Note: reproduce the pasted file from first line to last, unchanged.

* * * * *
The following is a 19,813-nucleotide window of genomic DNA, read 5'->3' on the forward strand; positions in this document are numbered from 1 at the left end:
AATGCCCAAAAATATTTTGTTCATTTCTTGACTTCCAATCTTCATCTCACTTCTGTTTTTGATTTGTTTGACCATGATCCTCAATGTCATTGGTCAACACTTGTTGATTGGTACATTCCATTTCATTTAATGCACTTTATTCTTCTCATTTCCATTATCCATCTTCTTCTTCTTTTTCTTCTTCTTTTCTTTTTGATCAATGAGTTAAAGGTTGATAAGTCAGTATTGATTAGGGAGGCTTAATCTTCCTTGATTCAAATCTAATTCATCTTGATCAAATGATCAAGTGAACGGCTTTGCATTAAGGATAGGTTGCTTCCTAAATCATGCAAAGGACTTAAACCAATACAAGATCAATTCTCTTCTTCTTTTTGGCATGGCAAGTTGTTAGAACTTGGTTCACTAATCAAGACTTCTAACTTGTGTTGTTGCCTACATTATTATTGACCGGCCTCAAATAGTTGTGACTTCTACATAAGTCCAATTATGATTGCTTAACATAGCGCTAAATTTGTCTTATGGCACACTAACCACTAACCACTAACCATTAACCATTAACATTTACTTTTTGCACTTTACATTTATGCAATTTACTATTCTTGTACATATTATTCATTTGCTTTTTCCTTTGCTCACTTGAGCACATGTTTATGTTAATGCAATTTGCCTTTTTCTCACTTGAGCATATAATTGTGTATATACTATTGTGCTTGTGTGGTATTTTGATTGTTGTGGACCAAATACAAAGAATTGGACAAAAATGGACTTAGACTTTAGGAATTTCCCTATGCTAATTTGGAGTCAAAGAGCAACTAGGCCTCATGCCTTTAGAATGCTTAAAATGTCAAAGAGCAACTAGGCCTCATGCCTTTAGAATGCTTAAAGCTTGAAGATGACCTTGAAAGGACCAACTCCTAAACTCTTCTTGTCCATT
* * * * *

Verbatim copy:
The following is a 19,813-nucleotide window of genomic DNA, read 5'->3' on the forward strand; positions in this document are numbered from 1 at the left end:
AATGCCCAAAAATATTTTGTTCATTTCTTGACTTCCAATCTTCATCTCACTTCTGTTTTTGATTTGTTTGACCATGATCCTCAATGTCATTGGTCAACACTTGTTGATTGGTACATTCCATTTCATTTAATGCACTTTATTCTTCTCATTTCCATTATCCATCTTCTTCTTCTTTTTCTTCTTCTTTTCTTTTTGATCAATGAGTTAAAGGTTGATAAGTCAGTATTGATTAGGGAGGCTTAATCTTCCTTGATTCAAATCTAATTCATCTTGATCAAATGATCAAGTGAACGGCTTTGCATTAAGGATAGGTTGCTTCCTAAATCATGCAAAGGACTTAAACCAATACAAGATCAATTCTCTTCTTCTTTTTGGCATGGCAAGTTGTTAGAACTTGGTTCACTAATCAAGACTTCTAACTTGTGTTGTTGCCTACATTATTATTGACCGGCCTCAAATAGTTGTGACTTCTACATAAGTCCAATTATGATTGCTTAACATAGCGCTAAATTTGTCTTATGGCACACTAACCACTAACCACTAACCATTAACCATTAACATTTACTTTTTGCACTTTACATTTATGCAATTTACTATTCTTGTACATATTATTCATTTGCTTTTTCCTTTGCTCACTTGAGCACATGTTTATGTTAATGCAATTTGCCTTTTTCTCACTTGAGCATATAATTGTGTATATACTATTGTGCTTGTGTGGTATTTTGATTGTTGTGGACCAAATACAAAGAATTGGACAAAAATGGACTTAGACTTTAGGAATTTCCCTATGCTAATTTGGAGTCAAAGAGCAACTAGGCCTCATGCCTTTAGAATGCTTAAAATGTCAAAGAGCAACTAGGCCTCATGCCTTTAGAATGCTTAAAGCTTGAAGATGACCTTGAAAGGACCAACTCCTAAACTCTTCTTGTCCATT